Could it be a shock to anyone that The UK Independent hails horror writing as "one of the coolest literary trends of 2007?"
Horror even has a subgenre to replace chick lit: Called Para Porn (catchy, in a perverted sort of way), these "paranormal romances" are being marketed by publishers such as Piatkus, Headline, Orion and Time Warner. (Might any of you horror-savvy readers out there give me a few titles in this genre?)
Why the surge in horror/fantasy/sci-fi? LitLove has been exploring the topic -- with great subtlety and perception, as usual. The Indpendent speculates that "what meaning 21st-century readers are seeking in the new horror is disputed:"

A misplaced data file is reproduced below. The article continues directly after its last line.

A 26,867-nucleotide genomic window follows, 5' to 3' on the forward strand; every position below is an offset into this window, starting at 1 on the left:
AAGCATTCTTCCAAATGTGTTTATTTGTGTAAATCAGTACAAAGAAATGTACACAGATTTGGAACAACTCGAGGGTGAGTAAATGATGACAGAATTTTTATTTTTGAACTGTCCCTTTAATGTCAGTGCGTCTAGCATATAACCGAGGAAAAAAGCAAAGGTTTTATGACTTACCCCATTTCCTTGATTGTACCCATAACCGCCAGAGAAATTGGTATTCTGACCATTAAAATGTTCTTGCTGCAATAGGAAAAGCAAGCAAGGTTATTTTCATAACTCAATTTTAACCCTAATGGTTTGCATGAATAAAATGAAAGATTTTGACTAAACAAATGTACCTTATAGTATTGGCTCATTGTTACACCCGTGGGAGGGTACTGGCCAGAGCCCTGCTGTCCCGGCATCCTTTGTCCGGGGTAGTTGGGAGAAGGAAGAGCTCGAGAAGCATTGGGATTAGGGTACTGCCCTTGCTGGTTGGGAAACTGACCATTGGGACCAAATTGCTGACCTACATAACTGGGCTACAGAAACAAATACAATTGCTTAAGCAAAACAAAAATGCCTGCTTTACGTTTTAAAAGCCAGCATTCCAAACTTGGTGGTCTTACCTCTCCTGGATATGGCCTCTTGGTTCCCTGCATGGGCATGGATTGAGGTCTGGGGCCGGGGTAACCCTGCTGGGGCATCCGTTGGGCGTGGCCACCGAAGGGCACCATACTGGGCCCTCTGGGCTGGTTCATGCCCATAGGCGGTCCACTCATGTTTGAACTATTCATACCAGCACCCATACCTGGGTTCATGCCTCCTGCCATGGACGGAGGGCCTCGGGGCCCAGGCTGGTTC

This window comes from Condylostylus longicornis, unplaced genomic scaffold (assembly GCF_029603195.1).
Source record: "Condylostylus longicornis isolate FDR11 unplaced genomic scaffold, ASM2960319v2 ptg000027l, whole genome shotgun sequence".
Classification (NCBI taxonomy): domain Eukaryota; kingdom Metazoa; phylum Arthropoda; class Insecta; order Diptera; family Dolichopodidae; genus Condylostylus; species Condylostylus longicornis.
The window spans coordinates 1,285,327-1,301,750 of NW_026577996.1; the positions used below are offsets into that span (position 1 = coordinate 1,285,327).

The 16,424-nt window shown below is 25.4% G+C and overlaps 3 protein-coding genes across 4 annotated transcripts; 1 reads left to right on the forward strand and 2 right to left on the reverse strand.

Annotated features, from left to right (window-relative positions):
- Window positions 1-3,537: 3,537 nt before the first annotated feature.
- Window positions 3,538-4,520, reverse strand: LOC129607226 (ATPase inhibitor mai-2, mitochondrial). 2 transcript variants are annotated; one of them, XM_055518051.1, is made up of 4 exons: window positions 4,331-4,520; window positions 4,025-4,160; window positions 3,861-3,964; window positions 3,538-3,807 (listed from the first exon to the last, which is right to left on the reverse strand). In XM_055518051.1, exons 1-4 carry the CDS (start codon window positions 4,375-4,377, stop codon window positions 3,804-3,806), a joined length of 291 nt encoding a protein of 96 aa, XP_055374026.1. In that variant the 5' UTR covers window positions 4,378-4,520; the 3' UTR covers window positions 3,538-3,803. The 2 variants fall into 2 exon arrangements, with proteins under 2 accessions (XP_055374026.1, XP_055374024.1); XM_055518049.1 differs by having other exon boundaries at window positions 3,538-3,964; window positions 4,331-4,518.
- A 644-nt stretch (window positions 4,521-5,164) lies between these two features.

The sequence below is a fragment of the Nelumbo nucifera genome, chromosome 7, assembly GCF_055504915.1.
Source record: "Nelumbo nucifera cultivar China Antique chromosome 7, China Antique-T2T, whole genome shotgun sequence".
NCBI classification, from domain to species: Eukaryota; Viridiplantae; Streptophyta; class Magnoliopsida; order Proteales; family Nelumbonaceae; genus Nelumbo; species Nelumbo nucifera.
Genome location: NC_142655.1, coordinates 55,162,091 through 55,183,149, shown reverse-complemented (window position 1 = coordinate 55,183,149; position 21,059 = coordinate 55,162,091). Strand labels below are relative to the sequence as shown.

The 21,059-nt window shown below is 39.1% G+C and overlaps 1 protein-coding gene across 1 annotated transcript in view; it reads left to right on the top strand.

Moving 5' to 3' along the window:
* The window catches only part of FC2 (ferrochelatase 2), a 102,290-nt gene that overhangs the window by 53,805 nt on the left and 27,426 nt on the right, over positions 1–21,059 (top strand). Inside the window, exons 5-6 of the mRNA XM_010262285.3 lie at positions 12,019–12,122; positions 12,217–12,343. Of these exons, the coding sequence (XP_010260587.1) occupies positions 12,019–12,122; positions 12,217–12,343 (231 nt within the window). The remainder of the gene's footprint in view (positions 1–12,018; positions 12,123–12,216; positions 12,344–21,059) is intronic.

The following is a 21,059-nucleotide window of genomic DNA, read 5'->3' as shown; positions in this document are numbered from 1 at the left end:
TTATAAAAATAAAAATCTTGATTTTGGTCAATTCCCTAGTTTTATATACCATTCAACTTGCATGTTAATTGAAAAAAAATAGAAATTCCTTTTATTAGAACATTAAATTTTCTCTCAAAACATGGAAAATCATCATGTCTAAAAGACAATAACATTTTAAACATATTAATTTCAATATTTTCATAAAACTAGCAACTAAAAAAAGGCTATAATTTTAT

(Publisher) Gollancz's (editor) Jo Fletcher is convinced that the prevailing culture of fear created by the "war on terror" and rising crime has helped create a market for books in which fear is contained, even though unknown "others" haunt the page. "When things are going well in the world people are less interested in horror," she claims. "When times are dark, then horror becomes more popular."
Gee, what insight. Good to know we have erudite editors manning the helm of the next literary trend.
Anyway, here are some upcoming titles for those who like their lit dark and mysterious:
Heart-Shaped Box by Joe Hill (Stephen King's son) (Gollancz, March)
The Raw Shark Texts by Steven Hall (Canongate, March)
Season of the Witch by Natasha Mostert (Bantam, April)